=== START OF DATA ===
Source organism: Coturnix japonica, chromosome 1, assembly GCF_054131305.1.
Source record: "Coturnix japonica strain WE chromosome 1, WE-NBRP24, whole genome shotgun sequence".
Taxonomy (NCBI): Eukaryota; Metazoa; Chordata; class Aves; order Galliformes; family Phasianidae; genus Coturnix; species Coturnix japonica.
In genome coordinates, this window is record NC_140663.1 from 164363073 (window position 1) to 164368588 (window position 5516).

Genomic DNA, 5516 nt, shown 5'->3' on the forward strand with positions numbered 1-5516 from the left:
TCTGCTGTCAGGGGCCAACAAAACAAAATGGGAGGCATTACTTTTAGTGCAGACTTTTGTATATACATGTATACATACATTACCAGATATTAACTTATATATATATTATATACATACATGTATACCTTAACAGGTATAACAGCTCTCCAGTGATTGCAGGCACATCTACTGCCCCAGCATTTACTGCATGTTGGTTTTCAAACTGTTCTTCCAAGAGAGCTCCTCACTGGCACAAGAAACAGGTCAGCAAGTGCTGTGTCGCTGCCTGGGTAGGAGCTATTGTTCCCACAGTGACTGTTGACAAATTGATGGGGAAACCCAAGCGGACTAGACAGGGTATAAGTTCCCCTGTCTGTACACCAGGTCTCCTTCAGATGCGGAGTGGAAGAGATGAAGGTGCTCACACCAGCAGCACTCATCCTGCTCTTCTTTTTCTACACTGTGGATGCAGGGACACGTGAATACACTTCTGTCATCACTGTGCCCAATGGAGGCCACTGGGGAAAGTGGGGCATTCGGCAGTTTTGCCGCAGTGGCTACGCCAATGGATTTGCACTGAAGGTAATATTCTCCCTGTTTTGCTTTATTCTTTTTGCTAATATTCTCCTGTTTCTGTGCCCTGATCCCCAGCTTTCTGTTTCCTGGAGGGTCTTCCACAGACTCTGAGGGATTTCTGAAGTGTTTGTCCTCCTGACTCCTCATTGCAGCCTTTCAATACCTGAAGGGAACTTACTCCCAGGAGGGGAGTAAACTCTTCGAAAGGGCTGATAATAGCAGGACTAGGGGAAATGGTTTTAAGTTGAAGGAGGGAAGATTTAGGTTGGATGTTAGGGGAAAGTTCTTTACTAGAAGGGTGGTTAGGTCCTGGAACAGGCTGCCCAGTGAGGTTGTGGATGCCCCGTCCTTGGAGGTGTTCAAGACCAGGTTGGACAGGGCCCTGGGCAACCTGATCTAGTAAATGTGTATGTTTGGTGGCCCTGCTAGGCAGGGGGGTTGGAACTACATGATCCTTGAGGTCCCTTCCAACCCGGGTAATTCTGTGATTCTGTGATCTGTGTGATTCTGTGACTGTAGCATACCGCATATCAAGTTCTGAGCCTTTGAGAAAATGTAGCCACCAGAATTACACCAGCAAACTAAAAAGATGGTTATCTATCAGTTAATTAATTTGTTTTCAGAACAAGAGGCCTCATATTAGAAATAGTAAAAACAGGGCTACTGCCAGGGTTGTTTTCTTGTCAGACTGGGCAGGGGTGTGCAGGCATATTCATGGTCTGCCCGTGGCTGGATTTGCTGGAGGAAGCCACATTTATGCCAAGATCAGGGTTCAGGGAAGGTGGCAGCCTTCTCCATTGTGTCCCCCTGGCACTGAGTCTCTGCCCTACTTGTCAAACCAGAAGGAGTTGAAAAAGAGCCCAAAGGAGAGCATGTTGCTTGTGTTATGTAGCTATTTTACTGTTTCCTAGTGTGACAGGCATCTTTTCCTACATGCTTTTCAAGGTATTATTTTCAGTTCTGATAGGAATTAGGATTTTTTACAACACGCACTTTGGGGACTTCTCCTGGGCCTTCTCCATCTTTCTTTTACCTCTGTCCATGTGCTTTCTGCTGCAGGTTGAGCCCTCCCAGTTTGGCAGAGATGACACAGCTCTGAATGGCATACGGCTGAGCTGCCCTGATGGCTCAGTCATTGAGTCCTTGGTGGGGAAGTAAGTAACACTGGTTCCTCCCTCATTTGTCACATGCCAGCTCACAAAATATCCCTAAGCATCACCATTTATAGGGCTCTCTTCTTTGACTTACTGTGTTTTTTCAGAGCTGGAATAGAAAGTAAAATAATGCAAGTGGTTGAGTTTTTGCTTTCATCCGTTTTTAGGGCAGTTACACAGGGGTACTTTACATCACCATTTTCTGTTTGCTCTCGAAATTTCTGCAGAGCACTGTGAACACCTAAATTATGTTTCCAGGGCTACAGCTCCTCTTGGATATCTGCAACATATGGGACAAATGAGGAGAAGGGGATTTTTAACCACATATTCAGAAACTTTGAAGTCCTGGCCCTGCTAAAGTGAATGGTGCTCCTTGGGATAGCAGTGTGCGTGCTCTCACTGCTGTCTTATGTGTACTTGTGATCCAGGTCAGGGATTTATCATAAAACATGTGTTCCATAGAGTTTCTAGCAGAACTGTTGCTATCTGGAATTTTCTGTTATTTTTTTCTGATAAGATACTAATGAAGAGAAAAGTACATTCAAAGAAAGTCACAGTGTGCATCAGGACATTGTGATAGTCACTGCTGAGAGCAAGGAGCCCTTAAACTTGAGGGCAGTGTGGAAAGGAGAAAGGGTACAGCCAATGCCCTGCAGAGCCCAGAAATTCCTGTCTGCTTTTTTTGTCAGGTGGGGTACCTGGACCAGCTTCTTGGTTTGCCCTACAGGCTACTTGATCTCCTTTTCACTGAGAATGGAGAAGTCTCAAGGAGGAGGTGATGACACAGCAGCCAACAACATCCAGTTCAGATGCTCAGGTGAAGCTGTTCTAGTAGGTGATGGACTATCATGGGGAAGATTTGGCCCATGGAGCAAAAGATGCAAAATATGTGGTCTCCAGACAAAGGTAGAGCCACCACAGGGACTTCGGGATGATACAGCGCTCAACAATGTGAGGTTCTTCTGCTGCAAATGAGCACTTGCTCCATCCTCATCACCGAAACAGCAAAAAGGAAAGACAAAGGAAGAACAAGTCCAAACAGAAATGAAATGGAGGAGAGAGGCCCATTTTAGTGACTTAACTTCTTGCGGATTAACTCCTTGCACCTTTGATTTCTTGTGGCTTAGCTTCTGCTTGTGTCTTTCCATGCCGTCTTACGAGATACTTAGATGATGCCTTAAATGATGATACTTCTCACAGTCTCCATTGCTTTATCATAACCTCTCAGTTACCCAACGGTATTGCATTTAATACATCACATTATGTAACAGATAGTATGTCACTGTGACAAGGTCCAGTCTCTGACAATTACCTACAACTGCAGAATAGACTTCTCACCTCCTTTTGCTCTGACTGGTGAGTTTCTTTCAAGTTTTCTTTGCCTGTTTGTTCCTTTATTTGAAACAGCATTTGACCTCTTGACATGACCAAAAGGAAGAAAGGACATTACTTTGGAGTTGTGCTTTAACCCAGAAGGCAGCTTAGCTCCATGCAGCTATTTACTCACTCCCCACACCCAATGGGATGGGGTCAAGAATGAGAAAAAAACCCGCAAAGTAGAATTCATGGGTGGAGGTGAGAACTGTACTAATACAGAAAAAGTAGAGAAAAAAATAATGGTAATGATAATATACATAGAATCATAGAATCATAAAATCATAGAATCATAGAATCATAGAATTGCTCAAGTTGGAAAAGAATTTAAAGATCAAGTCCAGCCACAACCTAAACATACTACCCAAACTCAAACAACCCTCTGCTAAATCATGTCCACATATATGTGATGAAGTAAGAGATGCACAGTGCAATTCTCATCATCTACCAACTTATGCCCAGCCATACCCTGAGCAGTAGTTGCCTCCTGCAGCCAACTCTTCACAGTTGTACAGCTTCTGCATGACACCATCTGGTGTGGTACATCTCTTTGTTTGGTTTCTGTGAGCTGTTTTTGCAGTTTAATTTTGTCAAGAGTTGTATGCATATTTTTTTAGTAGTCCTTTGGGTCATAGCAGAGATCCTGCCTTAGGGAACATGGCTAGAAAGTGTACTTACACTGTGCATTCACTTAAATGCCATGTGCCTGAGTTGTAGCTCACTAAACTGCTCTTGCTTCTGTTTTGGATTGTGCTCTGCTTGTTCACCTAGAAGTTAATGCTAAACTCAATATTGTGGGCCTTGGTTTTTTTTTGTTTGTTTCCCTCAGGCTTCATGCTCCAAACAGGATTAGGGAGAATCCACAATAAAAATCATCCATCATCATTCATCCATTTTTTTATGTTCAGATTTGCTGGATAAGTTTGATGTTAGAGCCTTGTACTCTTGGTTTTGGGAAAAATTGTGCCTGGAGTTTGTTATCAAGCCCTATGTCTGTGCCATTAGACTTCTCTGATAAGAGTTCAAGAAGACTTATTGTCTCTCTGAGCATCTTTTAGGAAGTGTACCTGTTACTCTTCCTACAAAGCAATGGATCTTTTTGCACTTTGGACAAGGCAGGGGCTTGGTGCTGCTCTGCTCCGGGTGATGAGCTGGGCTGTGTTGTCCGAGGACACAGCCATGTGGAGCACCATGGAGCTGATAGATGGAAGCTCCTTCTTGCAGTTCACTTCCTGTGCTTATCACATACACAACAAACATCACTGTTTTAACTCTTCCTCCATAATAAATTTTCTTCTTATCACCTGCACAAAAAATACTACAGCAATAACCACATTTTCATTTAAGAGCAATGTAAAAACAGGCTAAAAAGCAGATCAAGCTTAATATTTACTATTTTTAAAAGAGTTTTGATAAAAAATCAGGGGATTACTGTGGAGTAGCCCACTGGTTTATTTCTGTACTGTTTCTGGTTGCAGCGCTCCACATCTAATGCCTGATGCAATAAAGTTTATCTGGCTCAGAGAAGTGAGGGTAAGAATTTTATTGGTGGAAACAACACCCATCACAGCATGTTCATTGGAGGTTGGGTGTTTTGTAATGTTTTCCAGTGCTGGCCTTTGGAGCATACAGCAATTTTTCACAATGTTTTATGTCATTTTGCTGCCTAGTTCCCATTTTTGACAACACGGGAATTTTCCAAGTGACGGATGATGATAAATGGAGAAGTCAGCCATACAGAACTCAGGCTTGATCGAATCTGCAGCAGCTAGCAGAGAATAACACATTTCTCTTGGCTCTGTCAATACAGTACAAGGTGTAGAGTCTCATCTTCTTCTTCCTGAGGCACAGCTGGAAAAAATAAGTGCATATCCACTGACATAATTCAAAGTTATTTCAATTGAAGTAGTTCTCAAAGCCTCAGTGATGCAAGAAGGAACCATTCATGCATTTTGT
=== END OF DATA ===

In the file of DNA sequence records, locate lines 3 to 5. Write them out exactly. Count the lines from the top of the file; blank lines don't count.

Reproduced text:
Taxonomy (NCBI): Eukaryota; Metazoa; Chordata; class Aves; order Galliformes; family Phasianidae; genus Coturnix; species Coturnix japonica.
In genome coordinates, this window is record NC_140663.1 from 164363073 (window position 1) to 164368588 (window position 5516).

Genomic DNA, 5516 nt, shown 5'->3' on the forward strand with positions numbered 1-5516 from the left: